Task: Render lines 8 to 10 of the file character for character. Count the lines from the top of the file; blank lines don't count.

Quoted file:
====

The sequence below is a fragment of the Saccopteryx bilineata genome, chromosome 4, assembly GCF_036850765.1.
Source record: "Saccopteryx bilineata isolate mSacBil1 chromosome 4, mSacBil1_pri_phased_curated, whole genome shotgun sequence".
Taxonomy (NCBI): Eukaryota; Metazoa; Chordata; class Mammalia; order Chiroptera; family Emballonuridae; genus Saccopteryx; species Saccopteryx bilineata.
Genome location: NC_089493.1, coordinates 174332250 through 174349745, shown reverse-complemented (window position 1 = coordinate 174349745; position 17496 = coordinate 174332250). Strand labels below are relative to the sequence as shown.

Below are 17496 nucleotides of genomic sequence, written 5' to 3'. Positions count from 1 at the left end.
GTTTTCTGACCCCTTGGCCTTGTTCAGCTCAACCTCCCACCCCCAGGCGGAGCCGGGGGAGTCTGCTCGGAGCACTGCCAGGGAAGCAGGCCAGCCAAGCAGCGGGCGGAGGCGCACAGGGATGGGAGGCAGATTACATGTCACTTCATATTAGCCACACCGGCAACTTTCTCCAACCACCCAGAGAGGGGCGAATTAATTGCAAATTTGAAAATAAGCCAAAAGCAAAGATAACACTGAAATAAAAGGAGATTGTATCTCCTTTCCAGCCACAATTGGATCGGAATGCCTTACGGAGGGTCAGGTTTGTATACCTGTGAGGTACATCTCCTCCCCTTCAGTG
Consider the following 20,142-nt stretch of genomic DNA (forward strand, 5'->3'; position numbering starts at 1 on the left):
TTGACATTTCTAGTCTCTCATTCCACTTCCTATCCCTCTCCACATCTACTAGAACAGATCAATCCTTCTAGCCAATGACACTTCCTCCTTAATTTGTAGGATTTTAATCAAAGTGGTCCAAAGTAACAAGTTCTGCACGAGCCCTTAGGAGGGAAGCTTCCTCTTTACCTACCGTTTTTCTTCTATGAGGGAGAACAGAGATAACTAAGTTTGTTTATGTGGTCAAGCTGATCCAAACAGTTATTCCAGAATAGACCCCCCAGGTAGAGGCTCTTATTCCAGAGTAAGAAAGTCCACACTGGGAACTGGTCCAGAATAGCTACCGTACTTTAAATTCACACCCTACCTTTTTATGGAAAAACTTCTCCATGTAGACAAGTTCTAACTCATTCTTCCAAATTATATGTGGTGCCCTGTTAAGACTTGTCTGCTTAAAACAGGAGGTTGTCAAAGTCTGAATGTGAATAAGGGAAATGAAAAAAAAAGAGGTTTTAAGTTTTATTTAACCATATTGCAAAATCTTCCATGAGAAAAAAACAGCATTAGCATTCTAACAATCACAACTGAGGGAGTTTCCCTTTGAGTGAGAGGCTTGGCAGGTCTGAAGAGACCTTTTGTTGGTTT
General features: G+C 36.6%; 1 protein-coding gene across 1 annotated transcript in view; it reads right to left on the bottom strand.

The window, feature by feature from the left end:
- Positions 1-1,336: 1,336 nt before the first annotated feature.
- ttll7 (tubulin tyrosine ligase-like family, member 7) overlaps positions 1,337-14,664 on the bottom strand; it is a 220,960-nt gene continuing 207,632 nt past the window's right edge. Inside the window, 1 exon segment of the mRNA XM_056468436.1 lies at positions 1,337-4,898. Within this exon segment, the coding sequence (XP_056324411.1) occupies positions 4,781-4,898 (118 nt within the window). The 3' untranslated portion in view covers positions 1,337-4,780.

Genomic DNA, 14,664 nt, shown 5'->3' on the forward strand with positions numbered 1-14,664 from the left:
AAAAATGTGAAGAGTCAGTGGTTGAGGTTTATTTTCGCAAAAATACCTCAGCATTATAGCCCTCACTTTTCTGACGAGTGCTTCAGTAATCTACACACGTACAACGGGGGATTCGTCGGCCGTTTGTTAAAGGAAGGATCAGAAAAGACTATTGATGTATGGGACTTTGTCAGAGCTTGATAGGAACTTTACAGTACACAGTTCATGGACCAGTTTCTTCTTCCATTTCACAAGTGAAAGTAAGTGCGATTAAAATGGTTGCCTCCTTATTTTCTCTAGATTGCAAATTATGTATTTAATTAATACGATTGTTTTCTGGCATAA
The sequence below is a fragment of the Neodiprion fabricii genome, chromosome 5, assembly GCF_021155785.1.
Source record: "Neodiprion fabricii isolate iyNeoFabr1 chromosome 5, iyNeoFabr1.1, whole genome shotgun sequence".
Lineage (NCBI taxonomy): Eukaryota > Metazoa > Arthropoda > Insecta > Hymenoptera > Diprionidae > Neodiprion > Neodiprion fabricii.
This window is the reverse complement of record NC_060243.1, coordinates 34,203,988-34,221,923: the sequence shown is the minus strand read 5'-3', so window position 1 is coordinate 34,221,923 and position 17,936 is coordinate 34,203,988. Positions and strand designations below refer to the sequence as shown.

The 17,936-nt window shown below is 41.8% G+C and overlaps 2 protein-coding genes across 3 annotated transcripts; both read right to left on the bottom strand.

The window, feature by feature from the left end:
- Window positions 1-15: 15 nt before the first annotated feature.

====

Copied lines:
TTGACATTTCTAGTCTCTCATTCCACTTCCTATCCCTCTCCACATCTACTAGAACAGATCAATCCTTCTAGCCAATGACACTTCCTCCTTAATTTGTAGGATTTTAATCAAAGTGGTCCAAAGTAACAAGTTCTGCACGAGCCCTTAGGAGGGAAGCTTCCTCTTTACCTACCGTTTTTCTTCTATGAGGGAGAACAGAGATAACTAAGTTTGTTTATGTGGTCAAGCTGATCCAAACAGTTATTCCAGAATAGACCCCCCAGGTAGAGGCTCTTATTCCAGAGTAAGAAAGTCCACACTGGGAACTGGTCCAGAATAGCTACCGTACTTTAAATTCACACCCTACCTTTTTATGGAAAAACTTCTCCATGTAGACAAGTTCTAACTCATTCTTCCAAATTATATGTGGTGCCCTGTTAAGACTTGTCTGCTTAAAACAGGAGGTTGTCAAAGTCTGAATGTGAATAAGGGAAATGAAAAAAAAAGAGGTTTTAAGTTTTATTTAACCATATTGCAAAATCTTCCATGAGAAAAAAACAGCATTAGCATTCTAACAATCACAACTGAGGGAGTTTCCCTTTGAGTGAGAGGCTTGGCAGGTCTGAAGAGACCTTTTGTTGGTTT
General features: G+C 36.6%; 1 protein-coding gene across 1 annotated transcript in view; it reads right to left on the bottom strand.

The window, feature by feature from the left end: